Friday, March 29, marks National Vietnam Veterans Memorial Day. Signed into law by President Trump, the Vietnam War Veterans Recognition Act of 2017 sets aside a day to recognize veterans who served in the U.S. military during the Vietnam War and encourages the flying of the flag.
March 29, 1973, saw the last U.S. combat troops leave South Vietnam, bringing a conclusion to a controversial and unpopular war that defined a generation. Against the backdrop of cultural and societal change, a total of 8,744,000 U.S. troops, according to the Department of Defense, served worldwide. Hundreds from Prince William County served, including at least 10 local soldiers who died. They were among more than 58,000 in-theater U.S. deaths during the war. Many remain unaccounted for.
A number of events will be held locally this weekend to show appreciation for Vietnam veterans, a marked and welcome change from the years immediately following the end of the war.
As the tide turned against Vietnam, many of those opposed to the war at best shunned, and at worst vilified, returning veterans. The anti-establishment movement saw those serving in Vietnam as the embodiment of all they were fighting against. Many factors accounted for this.
Approximately 1 million civilians died. The bombing of North Vietnam surpassed the bombing of the Axis powers in World War II in total tonnage. The war was estimated to cost about $200 billion. Finally, shock over the violence of 1968’s Tet Offensive, after years of stagnation in the fight to stem communism, began to erode American support for the war. The cover-up over the My Lai massacre further fueled anti-war sentiment.
Whether due to war opposition or shame in how it ended — a peace without victory — there were no parades welcoming home those who served. Moreover, the nation was ill-prepared to take care of veterans. Benefits were paltry to non-existent. And as more wartime atrocities came to light, Vietnam veterans as a whole were forced to shoulder the nation’s guilt and shame.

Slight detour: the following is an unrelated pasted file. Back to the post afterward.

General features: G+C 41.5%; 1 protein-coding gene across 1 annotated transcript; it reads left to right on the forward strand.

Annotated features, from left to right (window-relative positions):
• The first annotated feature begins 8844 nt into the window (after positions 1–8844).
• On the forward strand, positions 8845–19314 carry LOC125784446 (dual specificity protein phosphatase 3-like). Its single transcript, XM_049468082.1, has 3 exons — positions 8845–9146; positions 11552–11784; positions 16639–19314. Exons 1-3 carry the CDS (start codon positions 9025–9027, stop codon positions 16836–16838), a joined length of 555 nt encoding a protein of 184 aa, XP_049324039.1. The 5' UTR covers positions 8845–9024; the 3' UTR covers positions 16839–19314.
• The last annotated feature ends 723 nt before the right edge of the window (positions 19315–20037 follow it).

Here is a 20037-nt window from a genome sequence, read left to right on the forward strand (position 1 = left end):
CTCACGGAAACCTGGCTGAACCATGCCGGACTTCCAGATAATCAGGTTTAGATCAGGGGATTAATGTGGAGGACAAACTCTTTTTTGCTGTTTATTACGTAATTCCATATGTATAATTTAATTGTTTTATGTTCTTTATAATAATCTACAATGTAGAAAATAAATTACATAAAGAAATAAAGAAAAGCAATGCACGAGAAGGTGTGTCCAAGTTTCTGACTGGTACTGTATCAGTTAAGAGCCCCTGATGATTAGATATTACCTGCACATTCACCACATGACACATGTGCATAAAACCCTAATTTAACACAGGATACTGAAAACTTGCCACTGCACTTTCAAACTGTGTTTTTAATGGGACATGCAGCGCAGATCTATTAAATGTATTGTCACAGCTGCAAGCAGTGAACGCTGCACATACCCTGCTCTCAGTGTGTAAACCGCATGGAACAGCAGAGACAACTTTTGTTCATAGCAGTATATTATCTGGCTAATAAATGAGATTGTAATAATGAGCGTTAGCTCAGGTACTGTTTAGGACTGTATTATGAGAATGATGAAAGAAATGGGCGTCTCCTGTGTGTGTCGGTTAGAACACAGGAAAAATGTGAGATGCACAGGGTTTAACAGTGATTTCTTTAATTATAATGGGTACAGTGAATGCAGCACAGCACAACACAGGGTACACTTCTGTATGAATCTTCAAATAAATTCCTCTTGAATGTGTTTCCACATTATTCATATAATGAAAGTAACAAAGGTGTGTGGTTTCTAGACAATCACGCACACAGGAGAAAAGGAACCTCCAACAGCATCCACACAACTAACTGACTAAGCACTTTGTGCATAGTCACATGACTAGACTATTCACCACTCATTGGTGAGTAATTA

Keeping in mind nearly two-thirds of American troops were volunteers — the draft was still in full force — that is a shameful weight to bear on top of the sacrifices they already endured. Many will carry the losses of their friends, their visible injuries and invisible scars with them for the rest of their lives.
Healing truly did not begin to take hold until the dedication of the iconic Vietnam Veterans Memorial — “The Wall” — nearly a decade later in Washington, D.C.
The lessons of U.S. failures in the wake of Vietnam would be clearly visible in the nation’s conduct — both in how it fights, and how it cares for the warfighter — nearly 20 years later in the Gulf War. They continue to be applied today, even as the Vietnam War’s mantle of America’s longest “hot” war has been surpassed by the War in Afghanistan. The nation’s infrastructure still struggles to properly care for its warfighters, but as a people we have become far more supportive of their sacrifice.
We strongly encourage celebrating our Vietnam veterans on National Vietnam Veterans Memorial Day. Our belated “thanks,” particularly for this oft-ignored generation, is always important. The onus is on all of us to back up our appreciative words with actions. Each and every day.